Here’s what: The American League Wild Card race has a chance to be one of the most interesting ones we’ve seen in recent years. While the Yankees hold the top spot by 3 1/2 games, eight clubs — count ’em, eight — are within three games of the second berth.

Six weeks remain in the regular season, and 12 of 15 AL teams still have something to play for — including Texas, which is one of five clubs bunched within 1 1/2 games of one another.

Mazara on his big day

This race is a tribute to a bunch of teams that have overcome all kinds of adversity. For instance:

• Could the Angels really compete without their ace, Garrett Richards, and with superstar Mike Trout missing six weeks? Manager Mike Scioscia has done a tremendous job piecing together a competitive pitching staff from here, there and everywhere.

• The Orioles have been declared finished about six times this season, and then they reel off another nice run to stay in the mix. Executive vice president of baseball operations Dan Duquette’s Deadline acquisition of infielder Tim Beckham from the Rays has paid dividends.

• The Royals could have another October run in them as well. Their offense is as good as any in baseball, and manager Ned Yost is working some of his old magic with the bullpen.

• The Mariners are hanging in as well despite having to use a Triple-A rotation for part of the year. No general manager has been more aggressive than Jerry Dipoto in looking for the right mix to get Seattle back to the postseason.

• The Twins may end up being the surprise story of this baseball season, having clawed to within one game of the second Wild Card berth by winning eight of 11 despite continuing rotation problems. Second baseman Brian Dozier is leading an offense that’s one of baseball’s hottest at the moment.

• The Rays and Blue Jays are both three games back. Toronto has won 11 of 17, while Tampa Bay is trying to solve an offensive slump that’s behind a 3-10 downturn. But despite it all, both clubs are still in the mix, still one hot streak away from making a run.

Finally, the Rangers. For his part, Banister never conceded. Nor will he. Every game still matters. After the trades of Yu Darvish, Jonathan Lucroy and Jeremy Jeffress, Banister told reporters his club “relished” the opportunity to still make a postseason run. That comment was as much for his players as reporters.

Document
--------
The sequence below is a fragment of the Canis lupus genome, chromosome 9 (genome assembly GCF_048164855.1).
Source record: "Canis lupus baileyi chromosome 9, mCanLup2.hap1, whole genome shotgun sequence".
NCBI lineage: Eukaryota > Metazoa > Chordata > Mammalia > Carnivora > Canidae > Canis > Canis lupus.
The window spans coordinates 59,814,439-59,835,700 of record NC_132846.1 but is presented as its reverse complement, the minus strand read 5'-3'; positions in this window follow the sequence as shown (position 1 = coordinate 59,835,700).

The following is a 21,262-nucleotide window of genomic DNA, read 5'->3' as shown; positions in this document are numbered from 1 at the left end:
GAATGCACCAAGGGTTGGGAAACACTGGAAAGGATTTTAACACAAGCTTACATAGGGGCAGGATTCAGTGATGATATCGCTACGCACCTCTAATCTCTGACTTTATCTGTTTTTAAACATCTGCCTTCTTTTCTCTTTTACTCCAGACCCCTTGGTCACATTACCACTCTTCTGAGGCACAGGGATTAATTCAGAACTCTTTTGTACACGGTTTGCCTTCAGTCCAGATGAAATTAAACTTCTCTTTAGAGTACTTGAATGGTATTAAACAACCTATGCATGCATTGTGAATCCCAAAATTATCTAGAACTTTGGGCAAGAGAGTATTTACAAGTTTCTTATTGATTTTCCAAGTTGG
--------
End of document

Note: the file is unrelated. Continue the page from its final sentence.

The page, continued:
“I think they heard it,” Banister said.

Texas has won 10 of 14 and is back at .500 (60-60) for the first time since July 15, and the Rangers play three more with the White Sox before a 10-game road trip to Anaheim, Oakland and Houston.

Adrian Beltre, Elvis Andrus and Nomar Mazara are carrying the offense that’s averaging almost six runs per game during this run. Cole Hamels, Andrew Cashner and A.J. Griffin compose a solid rotation front three, even without Darvish. And three relievers — Matt Bush, Alex Claudio and Austin Bibens-Dirkx — have brought what has been a shaky bullpen back on track.

Bibens-Dirkx on his outing

Regardless of how it plays out, the Rangers have done themselves proud. They’re a tribute to their manager’s competitive fire and to the professionalism of Beltre and others.

And the Rangers are sending a message for 2018. They’ve been to the playoffs five times in the past seven seasons. They think there’s more to come.

“We still had the mentality of winning,” Beltre said. “We still believed we can get back in this.”

Richard Justice has been a reporter for since 2011. Read his columns and follow him on Twitter at @RichardJustice . This story was not subject to the approval of Major League Baseball or its clubs.

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